Sanctions & financial crime
Find information on active and pending legislation regarding financial crime, international sanctions and regulatory risk.
As an internationally recognised brand, the Lloyd’s name is sometimes used in a fraudulent manner. International Regulatory Risk (IRR) in the International Regulatory Affairs department works closely with policyholders, regulators and law enforcement agencies around the world to prevent this from occurring and, where possible, prosecute the perpetrators.
Money laundering is the process used by criminals to disguise the origin and ownership of the proceeds of their criminal activity in order to avoid prosecution, conviction and confiscation. General insurance is considered to face a lower risk of money laundering than other sectors.
UK legislation imposes obligations to report any suspicious transactions to the National Crime Agency (NCA). This requires Lloyd’s market participants to have training and awareness in place for their employees.
IRR offers training and guidance to managing agents to support their anti-money laundering efforts and can assist in reporting suspicious transactions to NCA on behalf of managing agents.
The UK Bribery Act came into force 1 July 2011. It simplifies previous legislation to enable more effective enforcement and prosecution, as well as introducing greater corporate responsibility.
The Act provides for four offences: bribing a person; being bribed; bribing a foreign public official and corporate liability for failing to prevent bribery by associated persons. ‘Associated person’ is defined broadly as any person or entity which performs services for the corporation.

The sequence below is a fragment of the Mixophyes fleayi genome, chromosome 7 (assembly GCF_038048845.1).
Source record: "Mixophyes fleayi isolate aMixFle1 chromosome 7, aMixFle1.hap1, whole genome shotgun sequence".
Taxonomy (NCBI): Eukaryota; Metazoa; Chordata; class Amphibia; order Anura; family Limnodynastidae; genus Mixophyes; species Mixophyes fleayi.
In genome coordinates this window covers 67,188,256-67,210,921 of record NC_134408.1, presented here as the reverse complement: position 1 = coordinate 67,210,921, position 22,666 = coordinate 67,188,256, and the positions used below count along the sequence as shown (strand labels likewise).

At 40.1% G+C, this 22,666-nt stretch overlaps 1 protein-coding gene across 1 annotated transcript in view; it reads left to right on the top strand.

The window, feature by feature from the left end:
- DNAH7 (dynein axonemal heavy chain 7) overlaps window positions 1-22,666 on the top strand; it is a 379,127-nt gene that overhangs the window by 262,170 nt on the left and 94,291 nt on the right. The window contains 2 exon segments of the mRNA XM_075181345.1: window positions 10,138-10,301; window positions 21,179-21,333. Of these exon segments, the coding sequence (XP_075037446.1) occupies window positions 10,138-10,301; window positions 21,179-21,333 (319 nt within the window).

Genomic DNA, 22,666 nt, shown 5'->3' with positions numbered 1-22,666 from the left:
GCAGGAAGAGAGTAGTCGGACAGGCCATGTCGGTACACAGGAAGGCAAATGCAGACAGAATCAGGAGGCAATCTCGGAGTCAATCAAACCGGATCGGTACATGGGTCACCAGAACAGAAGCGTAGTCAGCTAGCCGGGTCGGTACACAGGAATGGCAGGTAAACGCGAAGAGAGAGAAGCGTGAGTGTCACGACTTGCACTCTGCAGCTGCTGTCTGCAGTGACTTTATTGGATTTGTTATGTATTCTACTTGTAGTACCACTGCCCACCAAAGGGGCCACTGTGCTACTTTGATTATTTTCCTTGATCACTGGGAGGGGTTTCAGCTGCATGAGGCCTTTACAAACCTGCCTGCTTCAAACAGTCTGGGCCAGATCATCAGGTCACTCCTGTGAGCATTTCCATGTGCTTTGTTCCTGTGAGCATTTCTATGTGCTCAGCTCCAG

The offence of corporate liability for failing to mitigate the risk of bribery is a strict liability offence and the only defence for a commercial organisation is to demonstrate that it has adequate systems in place to prevent associated persons from engaging in bribery.
These offences can be triggered by illegal contact anywhere in the world. Lloyd’s has produced guidance for managing agents on the impact of the Bribery Act and the implementation of adequate systems and controls.
City of London Police
The City of London Police has commissioned this short crime prevention video to demonstrate the impact that a corruption investigation could have on companies and individuals who ignore the Bribery Act and break the law.
Sanctions include a range of financial or trading restrictions, such as freezes on the assets of and travel restrictions on nominated individuals, bans on financing of state-owned enterprises, prohibitions on the supply of technical, financial and other assistance and outright prohibitions on trade.
Economic, trade or financial sanctions are imposed by governments or the United Nations to exert pressure on individuals or political regimes and for the advancement of foreign policy objectives. In the UK, a person or firm who breaches the terms of a sanction is guilty of a criminal offence.
The most important sanctions for Lloyd’s are those imposed by the US government and the EU. EU sanctions are typically imposed through Council Regulations, which have immediate legal effect in member states (including the UK). In the US and the EU, sanctions often implement measures contained in Resolutions of the United Nations Security Council.
Sanctions can be applied unilaterally or collectively and different rules will apply to each sanctions regime. Some of these sanctions affect designated individuals only in the targeted country. There are also sanctions in place against named individuals or entities who are:
- related or belong to the Taliban and the Al-Qa’ida network
- suspected terrorists
The HM Treasury publishes a consolidated list of financial sanctions targets listed by the United Nations, the European Union and the UK. This list includes all individuals and entities noted on all current sanctions lists.